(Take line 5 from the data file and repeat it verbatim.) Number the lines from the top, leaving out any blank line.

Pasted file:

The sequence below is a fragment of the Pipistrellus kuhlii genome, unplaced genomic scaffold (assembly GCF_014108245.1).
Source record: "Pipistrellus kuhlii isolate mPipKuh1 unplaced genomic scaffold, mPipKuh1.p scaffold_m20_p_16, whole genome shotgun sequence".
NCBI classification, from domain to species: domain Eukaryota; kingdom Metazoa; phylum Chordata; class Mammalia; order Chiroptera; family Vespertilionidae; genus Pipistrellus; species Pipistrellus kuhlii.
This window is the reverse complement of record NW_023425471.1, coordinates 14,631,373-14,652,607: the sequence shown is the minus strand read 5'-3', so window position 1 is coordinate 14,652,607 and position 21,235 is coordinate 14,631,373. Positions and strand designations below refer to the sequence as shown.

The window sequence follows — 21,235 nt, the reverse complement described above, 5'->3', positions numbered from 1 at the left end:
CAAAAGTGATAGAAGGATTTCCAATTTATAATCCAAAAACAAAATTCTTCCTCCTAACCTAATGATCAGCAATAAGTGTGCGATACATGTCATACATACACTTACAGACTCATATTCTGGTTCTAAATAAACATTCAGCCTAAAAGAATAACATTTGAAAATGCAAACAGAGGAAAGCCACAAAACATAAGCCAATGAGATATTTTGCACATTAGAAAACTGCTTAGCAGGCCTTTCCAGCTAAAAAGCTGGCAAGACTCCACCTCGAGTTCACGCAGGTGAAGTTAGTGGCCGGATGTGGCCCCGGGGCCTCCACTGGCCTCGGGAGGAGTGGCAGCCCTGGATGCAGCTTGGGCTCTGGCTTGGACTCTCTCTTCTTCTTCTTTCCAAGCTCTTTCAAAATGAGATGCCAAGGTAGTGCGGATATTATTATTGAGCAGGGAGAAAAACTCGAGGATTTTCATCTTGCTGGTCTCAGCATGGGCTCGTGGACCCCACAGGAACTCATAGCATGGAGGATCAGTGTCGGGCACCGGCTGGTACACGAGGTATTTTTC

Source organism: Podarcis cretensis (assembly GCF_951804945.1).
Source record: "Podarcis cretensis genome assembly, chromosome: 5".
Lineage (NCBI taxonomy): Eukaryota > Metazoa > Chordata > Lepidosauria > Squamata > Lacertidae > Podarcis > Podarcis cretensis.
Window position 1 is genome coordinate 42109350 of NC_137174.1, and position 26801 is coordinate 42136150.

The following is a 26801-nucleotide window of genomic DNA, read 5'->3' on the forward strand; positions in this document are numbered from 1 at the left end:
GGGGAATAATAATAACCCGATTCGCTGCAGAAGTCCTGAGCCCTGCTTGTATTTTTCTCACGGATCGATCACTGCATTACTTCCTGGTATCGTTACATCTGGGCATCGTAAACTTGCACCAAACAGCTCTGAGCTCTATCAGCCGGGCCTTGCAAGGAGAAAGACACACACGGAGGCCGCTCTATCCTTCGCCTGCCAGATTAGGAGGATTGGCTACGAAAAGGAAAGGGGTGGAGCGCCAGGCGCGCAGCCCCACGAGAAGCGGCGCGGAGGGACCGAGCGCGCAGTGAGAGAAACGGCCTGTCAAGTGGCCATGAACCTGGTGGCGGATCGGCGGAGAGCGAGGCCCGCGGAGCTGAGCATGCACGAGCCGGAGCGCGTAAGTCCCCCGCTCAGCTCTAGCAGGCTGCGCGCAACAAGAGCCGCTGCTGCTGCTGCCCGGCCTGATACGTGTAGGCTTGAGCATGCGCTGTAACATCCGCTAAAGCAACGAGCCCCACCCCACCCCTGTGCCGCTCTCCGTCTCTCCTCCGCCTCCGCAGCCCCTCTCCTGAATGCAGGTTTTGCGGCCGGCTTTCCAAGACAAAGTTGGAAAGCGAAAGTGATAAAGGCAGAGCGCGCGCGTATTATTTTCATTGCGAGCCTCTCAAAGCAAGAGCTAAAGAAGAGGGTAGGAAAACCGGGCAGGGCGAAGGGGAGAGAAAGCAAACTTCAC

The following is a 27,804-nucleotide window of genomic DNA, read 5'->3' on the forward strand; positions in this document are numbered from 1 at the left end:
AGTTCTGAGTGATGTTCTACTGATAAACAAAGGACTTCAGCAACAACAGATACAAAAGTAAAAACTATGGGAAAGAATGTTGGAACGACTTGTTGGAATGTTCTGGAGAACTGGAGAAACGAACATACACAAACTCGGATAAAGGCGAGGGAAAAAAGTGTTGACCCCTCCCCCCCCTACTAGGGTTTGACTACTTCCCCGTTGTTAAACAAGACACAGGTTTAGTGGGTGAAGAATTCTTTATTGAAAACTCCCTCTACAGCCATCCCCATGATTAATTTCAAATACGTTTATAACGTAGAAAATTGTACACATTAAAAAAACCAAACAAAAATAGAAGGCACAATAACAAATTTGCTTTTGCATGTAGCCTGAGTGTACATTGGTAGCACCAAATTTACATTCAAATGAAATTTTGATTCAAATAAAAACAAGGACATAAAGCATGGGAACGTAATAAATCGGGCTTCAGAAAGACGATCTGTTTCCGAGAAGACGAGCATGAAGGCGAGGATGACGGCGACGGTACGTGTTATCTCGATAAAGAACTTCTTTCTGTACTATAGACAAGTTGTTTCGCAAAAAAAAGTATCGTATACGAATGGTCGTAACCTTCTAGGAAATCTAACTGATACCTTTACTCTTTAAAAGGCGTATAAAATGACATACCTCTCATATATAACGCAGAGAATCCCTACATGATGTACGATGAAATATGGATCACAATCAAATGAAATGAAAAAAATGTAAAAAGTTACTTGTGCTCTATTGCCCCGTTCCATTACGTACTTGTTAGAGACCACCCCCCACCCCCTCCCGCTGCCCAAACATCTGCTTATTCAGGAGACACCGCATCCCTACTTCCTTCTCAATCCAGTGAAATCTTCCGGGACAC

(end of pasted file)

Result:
The window sequence follows — 21,235 nt, the reverse complement described above, 5'->3', positions numbered from 1 at the left end: